Pricing Power: in search for the top performers among Fortune 500

Originally posted on October 1st, 2015

The recent economic downturn has made even more critical for investors to identify companies with durable competitive advantage and more specifically what is known as pricing power. But why (and how) do some companies outperform their direct competitors in this matter?

With my colleague Vinay Kanetkar from Guelph University, a large dataset of 260 firms among the Fortune 500 across 11 years has been collected, showing the following pattern: if a firm raises its price by 1% percent, then the average firm’s profitability would go down by about 5.64%, which is counterintuitive for most pricing professionals.

One of the key learnings of our research, is that these results vary greatly between and within sectors. Therefore, our research also provides a very useful benchmark on how companies behave regarding pricing power.

For each industrial sector (118 in total, the more granular sector cut in COMPUSTAT), we computed each company’s pricing power performance within its own industry.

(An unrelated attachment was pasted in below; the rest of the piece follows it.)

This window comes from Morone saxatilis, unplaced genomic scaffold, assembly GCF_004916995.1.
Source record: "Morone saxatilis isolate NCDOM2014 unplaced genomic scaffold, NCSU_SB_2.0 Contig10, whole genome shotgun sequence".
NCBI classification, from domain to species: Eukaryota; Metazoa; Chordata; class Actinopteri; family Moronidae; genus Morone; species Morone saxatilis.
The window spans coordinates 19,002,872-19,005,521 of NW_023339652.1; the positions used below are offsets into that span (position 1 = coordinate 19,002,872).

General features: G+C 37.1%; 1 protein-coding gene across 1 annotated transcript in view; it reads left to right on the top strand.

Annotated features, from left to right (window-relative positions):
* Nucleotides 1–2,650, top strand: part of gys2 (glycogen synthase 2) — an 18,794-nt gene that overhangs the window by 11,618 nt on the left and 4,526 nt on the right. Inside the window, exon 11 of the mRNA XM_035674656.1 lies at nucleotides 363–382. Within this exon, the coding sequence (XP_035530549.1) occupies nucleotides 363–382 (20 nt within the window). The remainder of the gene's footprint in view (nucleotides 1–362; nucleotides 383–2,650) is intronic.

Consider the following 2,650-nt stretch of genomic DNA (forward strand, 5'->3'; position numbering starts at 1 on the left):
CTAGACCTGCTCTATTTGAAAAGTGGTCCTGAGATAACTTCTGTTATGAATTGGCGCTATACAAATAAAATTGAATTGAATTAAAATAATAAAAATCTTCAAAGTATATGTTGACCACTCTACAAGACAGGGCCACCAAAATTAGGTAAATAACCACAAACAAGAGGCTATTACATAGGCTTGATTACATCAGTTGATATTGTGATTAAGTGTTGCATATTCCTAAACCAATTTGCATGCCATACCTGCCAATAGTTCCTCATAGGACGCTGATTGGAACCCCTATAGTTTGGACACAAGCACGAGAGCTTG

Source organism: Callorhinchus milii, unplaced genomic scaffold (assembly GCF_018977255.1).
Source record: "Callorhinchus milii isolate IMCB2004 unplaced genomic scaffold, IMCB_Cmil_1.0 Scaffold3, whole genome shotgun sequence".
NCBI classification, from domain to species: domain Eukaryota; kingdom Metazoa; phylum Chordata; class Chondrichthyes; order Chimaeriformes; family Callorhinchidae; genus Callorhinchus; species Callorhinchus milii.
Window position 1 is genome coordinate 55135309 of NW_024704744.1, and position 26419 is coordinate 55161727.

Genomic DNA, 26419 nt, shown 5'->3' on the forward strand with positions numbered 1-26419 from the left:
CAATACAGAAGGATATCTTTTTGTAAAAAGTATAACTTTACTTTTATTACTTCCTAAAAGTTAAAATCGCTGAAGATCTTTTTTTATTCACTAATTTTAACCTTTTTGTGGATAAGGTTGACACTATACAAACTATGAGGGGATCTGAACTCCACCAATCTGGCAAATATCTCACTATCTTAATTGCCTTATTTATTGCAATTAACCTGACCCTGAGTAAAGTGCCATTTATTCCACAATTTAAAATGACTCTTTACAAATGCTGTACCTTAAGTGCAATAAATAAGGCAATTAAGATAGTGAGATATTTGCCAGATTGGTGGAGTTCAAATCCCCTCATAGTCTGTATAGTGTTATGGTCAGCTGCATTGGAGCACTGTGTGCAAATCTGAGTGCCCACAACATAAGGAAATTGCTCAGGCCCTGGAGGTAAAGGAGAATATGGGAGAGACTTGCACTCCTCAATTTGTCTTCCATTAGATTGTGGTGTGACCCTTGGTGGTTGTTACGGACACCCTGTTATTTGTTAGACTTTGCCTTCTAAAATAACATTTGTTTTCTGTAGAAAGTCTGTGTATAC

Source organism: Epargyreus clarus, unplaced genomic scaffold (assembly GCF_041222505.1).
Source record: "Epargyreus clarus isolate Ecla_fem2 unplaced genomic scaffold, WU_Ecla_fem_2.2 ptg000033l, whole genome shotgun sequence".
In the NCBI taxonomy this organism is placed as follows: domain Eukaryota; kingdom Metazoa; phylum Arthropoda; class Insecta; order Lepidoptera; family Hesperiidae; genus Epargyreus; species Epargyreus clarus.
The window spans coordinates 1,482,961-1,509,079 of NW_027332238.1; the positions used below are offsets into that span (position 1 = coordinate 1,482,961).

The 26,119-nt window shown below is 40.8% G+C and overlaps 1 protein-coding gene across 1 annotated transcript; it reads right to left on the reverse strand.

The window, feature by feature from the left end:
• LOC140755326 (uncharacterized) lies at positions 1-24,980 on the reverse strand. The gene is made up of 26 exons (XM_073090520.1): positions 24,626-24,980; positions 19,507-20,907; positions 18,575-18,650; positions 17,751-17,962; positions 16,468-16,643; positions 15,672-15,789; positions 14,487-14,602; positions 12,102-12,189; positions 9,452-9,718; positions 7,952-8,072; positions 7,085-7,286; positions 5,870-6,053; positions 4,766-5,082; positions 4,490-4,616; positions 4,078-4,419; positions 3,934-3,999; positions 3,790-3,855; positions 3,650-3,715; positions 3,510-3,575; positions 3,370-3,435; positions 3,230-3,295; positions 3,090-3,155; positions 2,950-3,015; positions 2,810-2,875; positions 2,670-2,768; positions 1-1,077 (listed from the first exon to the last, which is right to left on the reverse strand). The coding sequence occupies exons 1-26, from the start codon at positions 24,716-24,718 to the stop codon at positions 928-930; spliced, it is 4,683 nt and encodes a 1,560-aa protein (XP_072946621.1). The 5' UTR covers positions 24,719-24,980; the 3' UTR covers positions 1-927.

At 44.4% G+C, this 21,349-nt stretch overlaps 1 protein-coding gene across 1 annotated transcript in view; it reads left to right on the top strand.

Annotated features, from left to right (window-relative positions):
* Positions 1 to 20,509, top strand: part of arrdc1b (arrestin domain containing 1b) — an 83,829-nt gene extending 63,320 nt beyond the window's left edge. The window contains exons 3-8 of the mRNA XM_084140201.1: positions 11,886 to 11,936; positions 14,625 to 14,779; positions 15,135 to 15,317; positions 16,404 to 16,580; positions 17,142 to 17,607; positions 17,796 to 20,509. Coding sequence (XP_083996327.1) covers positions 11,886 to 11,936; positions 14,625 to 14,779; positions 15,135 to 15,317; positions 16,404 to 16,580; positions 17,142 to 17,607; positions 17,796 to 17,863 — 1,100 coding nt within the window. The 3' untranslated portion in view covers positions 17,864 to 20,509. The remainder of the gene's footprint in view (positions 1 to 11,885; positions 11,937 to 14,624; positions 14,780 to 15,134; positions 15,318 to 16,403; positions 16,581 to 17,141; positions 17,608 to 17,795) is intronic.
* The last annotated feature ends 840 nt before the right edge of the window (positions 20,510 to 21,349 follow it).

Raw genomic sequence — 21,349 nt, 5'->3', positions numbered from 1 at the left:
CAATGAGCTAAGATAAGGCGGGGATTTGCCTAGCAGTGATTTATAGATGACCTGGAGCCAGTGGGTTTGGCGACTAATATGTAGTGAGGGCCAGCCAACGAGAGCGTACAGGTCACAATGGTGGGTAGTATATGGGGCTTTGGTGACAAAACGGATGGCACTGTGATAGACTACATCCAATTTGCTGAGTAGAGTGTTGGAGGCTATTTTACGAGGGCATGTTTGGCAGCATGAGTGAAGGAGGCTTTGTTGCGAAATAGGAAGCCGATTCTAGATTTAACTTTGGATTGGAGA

Applying systematically the industry approach to the dataset, we extracted 55 companies with superior Pricing Power following a mathematical derivation from their financial statements allowing us to differentiate two distinct traits of Pricing Power: a lower price sensitivity (explained by a higher willingness to pay for its products) and a higher capacity to extract value from the market (i.e. positive price profit elasticity). We then constructed an Index of Market Capitalization of these firms (Pricing Power Index) and compared it with the S&P 500 Index as displayed in the introduction dashboard.

Understanding impact of Pricing Power, and more broadly the impact of value creation on profit, is crucial for managers. The approach followed in this research offers a new perspective on the trade-offs between value creation and capture of premium at the corporate level. Pricing Power – as we compute it (i.e. at the corporate level)-, offers an interesting insight on differences among companies on their ability to transform brand equity (for example) into a sustainable revenue Premium.

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